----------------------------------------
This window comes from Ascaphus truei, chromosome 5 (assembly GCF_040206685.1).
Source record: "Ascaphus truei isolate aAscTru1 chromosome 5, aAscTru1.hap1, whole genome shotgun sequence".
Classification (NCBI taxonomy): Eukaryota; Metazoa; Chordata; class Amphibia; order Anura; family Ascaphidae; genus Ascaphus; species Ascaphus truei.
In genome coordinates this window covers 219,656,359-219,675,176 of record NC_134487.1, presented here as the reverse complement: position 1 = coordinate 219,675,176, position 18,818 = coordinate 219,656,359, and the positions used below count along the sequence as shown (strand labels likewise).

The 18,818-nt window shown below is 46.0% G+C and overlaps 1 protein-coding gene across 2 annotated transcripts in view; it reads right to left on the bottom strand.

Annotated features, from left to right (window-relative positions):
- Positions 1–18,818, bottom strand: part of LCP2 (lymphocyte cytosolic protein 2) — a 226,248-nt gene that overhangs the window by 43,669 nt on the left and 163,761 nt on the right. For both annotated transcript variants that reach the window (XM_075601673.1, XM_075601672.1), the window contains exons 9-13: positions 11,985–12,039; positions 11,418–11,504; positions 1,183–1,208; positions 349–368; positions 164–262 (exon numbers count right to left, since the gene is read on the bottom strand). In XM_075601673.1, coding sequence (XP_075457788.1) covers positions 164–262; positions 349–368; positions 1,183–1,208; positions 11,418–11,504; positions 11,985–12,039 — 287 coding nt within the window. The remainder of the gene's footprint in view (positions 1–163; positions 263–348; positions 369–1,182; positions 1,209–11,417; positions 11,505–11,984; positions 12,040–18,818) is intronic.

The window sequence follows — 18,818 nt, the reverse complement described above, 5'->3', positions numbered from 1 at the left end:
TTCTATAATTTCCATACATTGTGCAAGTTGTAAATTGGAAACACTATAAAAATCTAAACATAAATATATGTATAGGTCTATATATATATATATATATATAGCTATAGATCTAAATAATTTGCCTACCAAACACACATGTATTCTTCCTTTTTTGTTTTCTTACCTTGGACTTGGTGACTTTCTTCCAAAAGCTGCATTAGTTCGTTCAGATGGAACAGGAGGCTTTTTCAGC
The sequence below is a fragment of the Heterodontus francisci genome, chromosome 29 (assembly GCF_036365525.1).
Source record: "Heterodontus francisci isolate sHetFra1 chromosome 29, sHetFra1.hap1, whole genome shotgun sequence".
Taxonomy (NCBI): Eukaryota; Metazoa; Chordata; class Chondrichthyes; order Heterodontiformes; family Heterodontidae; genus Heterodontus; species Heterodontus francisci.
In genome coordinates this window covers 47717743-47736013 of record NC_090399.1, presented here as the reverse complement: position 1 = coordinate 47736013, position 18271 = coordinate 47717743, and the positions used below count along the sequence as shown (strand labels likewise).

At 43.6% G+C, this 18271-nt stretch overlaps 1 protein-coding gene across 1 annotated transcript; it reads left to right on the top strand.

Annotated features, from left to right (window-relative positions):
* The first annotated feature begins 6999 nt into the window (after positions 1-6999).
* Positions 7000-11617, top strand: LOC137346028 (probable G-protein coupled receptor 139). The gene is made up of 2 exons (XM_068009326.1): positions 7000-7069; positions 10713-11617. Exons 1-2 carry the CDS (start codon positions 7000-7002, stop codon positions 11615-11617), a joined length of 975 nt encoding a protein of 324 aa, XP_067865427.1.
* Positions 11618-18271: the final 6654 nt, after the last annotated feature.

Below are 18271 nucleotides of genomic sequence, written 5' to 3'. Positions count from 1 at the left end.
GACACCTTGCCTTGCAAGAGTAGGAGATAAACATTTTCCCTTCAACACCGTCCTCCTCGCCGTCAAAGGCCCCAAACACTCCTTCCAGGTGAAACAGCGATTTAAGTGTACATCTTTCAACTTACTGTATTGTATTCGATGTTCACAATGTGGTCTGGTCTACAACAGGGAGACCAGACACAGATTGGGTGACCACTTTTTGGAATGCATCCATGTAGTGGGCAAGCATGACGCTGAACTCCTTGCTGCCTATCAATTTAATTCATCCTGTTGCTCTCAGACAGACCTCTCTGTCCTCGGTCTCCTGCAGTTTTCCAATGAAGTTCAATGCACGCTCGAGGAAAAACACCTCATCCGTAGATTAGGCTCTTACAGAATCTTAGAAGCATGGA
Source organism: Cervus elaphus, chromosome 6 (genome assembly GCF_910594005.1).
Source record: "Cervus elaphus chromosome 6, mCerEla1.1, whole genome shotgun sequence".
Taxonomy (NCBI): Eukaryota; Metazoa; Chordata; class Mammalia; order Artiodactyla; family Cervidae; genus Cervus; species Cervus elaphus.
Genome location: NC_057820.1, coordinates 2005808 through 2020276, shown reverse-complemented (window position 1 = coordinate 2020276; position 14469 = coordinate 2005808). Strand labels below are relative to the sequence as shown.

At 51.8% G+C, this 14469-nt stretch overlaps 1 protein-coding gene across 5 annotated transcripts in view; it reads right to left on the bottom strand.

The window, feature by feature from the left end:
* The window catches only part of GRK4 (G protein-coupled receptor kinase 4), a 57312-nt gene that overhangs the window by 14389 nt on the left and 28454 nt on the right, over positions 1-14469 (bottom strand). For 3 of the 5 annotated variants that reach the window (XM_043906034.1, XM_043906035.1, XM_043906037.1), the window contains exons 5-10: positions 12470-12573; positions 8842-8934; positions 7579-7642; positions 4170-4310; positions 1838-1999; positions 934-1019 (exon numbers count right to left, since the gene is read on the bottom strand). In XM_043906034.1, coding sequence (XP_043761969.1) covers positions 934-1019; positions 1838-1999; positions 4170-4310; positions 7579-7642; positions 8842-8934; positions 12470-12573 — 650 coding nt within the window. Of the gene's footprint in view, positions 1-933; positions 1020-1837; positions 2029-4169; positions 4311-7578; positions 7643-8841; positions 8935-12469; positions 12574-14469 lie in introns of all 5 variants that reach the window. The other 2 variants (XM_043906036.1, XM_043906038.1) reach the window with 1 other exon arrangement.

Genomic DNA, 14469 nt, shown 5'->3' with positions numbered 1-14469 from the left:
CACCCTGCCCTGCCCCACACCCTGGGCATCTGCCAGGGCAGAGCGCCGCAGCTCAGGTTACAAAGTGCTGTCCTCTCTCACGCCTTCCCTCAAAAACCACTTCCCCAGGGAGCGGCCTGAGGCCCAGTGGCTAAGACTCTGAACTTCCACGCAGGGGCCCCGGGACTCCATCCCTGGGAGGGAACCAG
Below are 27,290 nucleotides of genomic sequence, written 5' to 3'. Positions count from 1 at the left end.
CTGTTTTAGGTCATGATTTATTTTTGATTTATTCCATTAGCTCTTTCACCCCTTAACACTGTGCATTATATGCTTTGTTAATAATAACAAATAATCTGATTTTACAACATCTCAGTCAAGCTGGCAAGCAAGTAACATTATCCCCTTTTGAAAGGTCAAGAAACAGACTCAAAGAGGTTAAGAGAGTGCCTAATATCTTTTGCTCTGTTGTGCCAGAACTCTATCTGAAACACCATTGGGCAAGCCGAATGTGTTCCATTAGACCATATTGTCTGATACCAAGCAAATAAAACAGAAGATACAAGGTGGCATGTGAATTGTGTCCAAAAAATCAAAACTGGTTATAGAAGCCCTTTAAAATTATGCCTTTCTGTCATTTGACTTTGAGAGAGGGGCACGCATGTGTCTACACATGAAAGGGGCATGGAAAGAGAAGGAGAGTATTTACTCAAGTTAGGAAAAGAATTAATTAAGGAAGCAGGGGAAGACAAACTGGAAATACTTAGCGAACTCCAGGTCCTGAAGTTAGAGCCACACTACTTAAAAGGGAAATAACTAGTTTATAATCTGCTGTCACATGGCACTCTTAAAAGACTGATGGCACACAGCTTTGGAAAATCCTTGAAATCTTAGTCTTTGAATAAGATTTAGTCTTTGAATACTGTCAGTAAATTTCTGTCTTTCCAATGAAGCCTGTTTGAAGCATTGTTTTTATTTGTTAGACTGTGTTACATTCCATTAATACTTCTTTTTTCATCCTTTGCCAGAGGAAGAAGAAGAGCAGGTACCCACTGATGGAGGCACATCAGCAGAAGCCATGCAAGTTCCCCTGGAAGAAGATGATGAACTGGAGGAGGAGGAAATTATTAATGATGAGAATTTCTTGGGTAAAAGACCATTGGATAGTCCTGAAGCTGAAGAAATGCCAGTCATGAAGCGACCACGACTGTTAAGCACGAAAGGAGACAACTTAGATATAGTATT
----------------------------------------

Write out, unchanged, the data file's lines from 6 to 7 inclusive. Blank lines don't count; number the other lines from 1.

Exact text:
Annotated features, from left to right (window-relative positions):
- Positions 1–18,818, bottom strand: part of LCP2 (lymphocyte cytosolic protein 2) — a 226,248-nt gene that overhangs the window by 43,669 nt on the left and 163,761 nt on the right. For both annotated transcript variants that reach the window (XM_075601673.1, XM_075601672.1), the window contains exons 9-13: positions 11,985–12,039; positions 11,418–11,504; positions 1,183–1,208; positions 349–368; positions 164–262 (exon numbers count right to left, since the gene is read on the bottom strand). In XM_075601673.1, coding sequence (XP_075457788.1) covers positions 164–262; positions 349–368; positions 1,183–1,208; positions 11,418–11,504; positions 11,985–12,039 — 287 coding nt within the window. The remainder of the gene's footprint in view (positions 1–163; positions 263–348; positions 369–1,182; positions 1,209–11,417; positions 11,505–11,984; positions 12,040–18,818) is intronic.